In Chapter 10, “The Mountains from the Valley” (159-164), Smith summarizes his argument and reflects on the “parting of the ways” from a materialist perspective. He challenges the idea that texts from Judaism and Christianity can tell us reliably about the “parting of the ways” and reinforces his criticism of the “world religions” model and of terms such as “‘religion,’ ‘identity,’ ‘Jew,’ and ‘Christian’” (160). Smith argues that the former category promotes an understanding of Judaism and Christianity as isolated entities and the latter have been associated with the construction of binaries. Smith acknowledges that the objects he examined may not represent anything normative about Judaism and Christianity and that they are exceptional examples. However, he reminds us that “any notion of mainstream is a construct” and that what deviates from the mainstream stems from polemical literature (161). The chronological and geographical range of the objects he examines give a different picture of the “parting of the ways,” which seems to have happened later than texts usually present.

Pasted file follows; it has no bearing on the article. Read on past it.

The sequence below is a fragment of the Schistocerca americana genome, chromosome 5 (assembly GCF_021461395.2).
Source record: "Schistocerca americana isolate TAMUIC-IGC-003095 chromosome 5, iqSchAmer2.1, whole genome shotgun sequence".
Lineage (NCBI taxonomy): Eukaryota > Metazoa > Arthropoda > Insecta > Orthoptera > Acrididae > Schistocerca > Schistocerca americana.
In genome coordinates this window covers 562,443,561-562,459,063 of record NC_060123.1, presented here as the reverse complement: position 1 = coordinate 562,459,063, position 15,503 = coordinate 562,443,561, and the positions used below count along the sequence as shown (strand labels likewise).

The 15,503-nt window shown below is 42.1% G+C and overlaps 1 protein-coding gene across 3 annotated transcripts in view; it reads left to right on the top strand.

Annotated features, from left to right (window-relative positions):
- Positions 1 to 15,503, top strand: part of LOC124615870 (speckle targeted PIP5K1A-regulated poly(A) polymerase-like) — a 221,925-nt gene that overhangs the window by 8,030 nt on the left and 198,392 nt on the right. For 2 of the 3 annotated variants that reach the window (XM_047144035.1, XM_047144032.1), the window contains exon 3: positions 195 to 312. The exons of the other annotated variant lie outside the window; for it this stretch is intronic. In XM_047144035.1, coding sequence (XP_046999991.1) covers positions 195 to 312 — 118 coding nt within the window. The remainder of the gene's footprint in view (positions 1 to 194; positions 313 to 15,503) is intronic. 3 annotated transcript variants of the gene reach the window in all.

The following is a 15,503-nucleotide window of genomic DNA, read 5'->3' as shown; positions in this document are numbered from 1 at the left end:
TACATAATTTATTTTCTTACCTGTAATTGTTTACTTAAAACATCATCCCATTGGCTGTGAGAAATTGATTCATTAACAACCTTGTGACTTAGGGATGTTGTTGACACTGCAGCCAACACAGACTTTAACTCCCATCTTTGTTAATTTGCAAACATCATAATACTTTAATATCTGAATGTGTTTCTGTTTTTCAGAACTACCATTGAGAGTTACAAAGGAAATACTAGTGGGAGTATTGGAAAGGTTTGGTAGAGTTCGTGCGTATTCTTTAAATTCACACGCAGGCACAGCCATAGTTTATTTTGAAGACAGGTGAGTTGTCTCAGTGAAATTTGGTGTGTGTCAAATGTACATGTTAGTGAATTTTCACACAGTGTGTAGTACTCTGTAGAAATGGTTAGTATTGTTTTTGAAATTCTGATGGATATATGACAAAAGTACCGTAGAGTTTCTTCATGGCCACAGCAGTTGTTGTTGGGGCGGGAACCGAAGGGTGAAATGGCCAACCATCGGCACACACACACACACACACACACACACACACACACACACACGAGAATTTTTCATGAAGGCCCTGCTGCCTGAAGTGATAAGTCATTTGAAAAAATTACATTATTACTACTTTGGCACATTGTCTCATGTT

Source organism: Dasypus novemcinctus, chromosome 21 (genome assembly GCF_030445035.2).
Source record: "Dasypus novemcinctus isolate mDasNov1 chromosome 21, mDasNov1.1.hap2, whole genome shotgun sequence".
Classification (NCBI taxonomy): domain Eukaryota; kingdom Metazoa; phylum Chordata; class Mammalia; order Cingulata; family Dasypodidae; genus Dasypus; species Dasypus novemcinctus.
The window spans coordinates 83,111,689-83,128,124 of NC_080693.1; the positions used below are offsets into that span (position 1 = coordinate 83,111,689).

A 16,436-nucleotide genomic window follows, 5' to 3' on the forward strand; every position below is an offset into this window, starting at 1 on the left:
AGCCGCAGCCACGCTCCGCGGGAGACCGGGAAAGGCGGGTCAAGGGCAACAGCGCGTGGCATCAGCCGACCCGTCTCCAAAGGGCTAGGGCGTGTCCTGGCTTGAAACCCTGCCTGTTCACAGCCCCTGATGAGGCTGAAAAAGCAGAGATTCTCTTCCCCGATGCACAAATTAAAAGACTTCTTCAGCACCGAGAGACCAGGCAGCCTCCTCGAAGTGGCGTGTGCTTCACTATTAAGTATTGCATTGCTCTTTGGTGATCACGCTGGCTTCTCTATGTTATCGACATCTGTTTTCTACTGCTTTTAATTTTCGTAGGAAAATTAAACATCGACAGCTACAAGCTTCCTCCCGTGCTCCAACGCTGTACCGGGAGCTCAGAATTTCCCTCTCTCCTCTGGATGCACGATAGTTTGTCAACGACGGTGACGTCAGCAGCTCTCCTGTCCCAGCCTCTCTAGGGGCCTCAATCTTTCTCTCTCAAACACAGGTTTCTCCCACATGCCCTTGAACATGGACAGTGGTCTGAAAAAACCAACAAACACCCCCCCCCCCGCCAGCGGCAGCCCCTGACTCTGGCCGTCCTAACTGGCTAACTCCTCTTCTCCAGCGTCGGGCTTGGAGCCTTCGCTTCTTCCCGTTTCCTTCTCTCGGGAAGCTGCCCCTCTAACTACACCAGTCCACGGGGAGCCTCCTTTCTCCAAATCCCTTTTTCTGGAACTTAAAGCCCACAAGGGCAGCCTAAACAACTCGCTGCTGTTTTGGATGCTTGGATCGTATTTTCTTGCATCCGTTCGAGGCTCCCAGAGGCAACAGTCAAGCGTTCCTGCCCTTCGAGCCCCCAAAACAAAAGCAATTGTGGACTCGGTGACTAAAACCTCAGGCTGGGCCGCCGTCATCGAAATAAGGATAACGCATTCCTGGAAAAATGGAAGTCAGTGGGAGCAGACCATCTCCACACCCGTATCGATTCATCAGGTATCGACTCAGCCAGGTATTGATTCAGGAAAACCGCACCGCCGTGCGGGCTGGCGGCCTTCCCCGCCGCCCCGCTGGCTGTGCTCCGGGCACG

In all, this is a well-written and easy-to-read book that uses modern theories to examine material objects to explore the “parting of the ways.” Smith presents well-constructed and convincing arguments that offer an alternative way of reading objects with intertwined identities. This materialist approach sheds new light on the “parting of the ways;” however, reading this book, one sees that it follows a repetitive pattern. Each material object underlines the same argument. This approach is not necessarily negative, but it could be achieved with fewer artifacts. The author also does not fully explain why he uses a particular theory for each object. It seems that each theory could apply to any of the objects. Nevertheless, although the objects Smith analyzes serve the same argument, they represent the most prominent materials used in the ancient world. This approach shows the author’s desire to describe that Jewish and Christian objects made of diverse materials, such as glass, clay, marble, painted images, vellum, and papyrus, exhibited hybridity and intersectionality irrespective of their material makeup. By no means do these criticisms decrease the importance and contribution of this book. Smith’s monograph is a much-needed addition to the literature that studies Jewish—Christian relationships and the “parting of the ways,” for it uses material and not textual evidence to investigate, analyze, and discuss the “parting of the ways” in late antiquity.